Take out some insurance

19 November 1999

How much electricity insurance do you carry? None? Do you think that’s wise, these days? What do you mean, you never gave it a moment’s thought? If I were you I’d start thinking about it, pronto. You might begin by asking what I mean by electricity insurance. This is a good question. Put in these terms the concept appears novel, and its meaning unclear. But it is a long-established feature of traditional electricity systems, in function if not in terminology.

Insurance of any kind is a way to control, mitigate and if possible minimise the impact and the consequential losses arising from undesirable events. Think of fire or accident insurance, insurance against theft or flood, and even life insurance – more properly called death insurance, but probably less marketable if so described. In every case an insurer will assess and quantify the risks and the potential losses that you face. An insurer willing to cover you will charge you premiums accordingly. If competent and reputable, the insurer should also advise you on ways to reduce your vulnerability and your risk, and by so doing reduce the premiums you have to pay. In turn, if you are sensible, you will consult different insurers and weigh up their offers before you select the one whose services you decide to purchase.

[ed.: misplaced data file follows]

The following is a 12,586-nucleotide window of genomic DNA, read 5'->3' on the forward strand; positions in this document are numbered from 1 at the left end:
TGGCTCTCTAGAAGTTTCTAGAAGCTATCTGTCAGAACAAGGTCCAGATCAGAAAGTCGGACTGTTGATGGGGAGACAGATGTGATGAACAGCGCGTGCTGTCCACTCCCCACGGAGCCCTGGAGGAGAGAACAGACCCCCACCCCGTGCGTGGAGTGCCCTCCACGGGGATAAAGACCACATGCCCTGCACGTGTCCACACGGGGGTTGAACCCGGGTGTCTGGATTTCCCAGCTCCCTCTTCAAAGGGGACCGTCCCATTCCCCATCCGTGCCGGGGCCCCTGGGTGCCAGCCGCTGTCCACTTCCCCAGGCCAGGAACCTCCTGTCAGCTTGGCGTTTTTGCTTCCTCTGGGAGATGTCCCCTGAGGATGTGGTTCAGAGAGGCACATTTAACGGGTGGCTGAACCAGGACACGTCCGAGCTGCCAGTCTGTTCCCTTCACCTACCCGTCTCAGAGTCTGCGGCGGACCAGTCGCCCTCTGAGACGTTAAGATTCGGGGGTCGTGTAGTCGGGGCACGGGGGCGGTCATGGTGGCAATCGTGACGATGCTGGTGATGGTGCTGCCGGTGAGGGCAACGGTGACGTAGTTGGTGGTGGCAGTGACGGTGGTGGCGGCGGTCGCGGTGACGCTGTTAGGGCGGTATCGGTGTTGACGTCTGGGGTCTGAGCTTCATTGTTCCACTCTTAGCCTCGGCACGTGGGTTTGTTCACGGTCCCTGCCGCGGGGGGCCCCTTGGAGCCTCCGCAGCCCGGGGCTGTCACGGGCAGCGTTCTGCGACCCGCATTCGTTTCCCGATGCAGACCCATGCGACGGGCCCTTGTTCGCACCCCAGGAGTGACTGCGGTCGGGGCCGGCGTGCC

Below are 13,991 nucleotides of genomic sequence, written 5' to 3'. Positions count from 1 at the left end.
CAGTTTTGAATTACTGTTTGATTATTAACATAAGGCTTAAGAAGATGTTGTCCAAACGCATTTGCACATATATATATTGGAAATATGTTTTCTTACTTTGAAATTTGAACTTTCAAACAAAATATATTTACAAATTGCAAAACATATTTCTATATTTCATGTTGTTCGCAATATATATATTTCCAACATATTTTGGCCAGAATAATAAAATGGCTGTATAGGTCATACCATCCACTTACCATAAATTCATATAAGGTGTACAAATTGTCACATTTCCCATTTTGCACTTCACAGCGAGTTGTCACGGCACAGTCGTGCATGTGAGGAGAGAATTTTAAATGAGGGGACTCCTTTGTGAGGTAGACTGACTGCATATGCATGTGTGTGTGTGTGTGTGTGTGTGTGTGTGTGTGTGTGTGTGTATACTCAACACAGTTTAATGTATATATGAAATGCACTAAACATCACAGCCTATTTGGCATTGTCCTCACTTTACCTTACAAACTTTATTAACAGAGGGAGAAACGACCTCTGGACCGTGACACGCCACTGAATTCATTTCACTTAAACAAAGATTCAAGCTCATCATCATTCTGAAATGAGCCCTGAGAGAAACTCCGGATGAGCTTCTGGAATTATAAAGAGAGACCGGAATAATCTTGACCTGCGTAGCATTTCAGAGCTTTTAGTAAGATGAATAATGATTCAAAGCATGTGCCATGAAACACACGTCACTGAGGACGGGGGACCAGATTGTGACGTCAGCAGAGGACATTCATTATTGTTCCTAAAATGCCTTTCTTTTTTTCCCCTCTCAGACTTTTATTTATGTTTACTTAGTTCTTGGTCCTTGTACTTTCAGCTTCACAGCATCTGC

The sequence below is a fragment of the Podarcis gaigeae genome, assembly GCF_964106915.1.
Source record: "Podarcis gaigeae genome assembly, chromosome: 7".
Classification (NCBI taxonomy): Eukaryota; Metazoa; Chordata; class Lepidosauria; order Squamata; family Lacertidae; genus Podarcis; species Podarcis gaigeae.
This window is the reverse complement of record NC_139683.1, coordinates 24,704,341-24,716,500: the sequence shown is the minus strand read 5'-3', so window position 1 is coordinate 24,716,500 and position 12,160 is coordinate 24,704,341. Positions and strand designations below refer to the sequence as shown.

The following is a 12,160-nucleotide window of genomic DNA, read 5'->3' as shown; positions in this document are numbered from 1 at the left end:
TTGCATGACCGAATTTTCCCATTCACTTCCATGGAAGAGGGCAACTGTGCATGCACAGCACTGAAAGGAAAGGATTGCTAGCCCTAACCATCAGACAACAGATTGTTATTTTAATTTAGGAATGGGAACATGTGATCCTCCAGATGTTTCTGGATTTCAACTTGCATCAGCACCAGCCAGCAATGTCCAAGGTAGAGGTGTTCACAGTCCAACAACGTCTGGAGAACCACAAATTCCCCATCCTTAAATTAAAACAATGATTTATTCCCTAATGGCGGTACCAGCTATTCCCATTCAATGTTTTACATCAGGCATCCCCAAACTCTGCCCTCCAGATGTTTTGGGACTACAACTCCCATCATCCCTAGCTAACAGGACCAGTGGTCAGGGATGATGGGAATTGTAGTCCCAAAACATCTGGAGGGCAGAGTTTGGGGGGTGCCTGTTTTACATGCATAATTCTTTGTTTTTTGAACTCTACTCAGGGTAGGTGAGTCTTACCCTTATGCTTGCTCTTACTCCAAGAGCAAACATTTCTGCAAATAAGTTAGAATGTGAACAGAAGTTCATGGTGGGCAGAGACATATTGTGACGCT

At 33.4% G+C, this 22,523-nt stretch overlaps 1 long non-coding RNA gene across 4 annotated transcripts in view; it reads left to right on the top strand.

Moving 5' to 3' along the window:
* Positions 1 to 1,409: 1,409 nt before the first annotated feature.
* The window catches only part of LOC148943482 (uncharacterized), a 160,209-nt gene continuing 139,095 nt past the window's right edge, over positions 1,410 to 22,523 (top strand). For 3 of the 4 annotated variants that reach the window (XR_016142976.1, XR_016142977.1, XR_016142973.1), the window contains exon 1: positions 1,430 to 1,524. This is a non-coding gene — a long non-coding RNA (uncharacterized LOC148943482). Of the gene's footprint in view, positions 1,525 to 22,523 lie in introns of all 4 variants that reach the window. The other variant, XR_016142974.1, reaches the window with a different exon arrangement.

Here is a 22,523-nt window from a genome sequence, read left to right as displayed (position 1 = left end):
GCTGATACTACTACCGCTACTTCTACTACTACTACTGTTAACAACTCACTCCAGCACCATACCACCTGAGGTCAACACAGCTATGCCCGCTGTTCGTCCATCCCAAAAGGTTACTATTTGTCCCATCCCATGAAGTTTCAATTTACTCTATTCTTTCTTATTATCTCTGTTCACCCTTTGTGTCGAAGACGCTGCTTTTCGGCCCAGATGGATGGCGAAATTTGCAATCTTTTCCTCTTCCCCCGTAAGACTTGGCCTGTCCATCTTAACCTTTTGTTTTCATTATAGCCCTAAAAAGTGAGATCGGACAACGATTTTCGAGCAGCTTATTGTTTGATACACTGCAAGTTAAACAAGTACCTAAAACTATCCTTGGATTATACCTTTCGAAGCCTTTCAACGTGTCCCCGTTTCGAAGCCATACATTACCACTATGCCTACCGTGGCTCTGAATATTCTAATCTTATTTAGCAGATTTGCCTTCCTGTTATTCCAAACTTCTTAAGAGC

In modern industrial society, loss of access to electricity can incur substantial economic costs, and even threaten life. Unlike food, water, fuel oil and other essentials, however, electricity cannot be stockpiled for emergencies. Moreover, electricity delivered from remote central stations over a high-voltage transmission network may be uniquely vulnerable to interruption, almost instantaneously and over an area extending thousands of square kilometers. What forms of insurance are available, to reduce the probability of loss of electricity service and minimize its costs? In a traditional electricity system, a monopoly franchise with an obligation to supply, insurance against loss of electricity services has historically come in the form of extra generation and network capacity, not required for normal operation even at peak load on the system. If a generator or a network component fails, these other generators or network components fill the breach. The system managers decide what type and level of redundant capacity – electricity insurance – to buy; and the captive customers of the system pay for the insurance, whether they like it or not. The system managers minimise the risk of failure of the system according to some arbitrary criteria that do not, in practice, include the cost of the insurance. Because system failures incur obloquy that managers prefer to avoid, they tend to take a ‘belt-and-braces’ approach that can lead, as in the case of Britain’s former Central Electricity Generating Board, to a system that CEGB engineers referred to as ‘gold-plated’.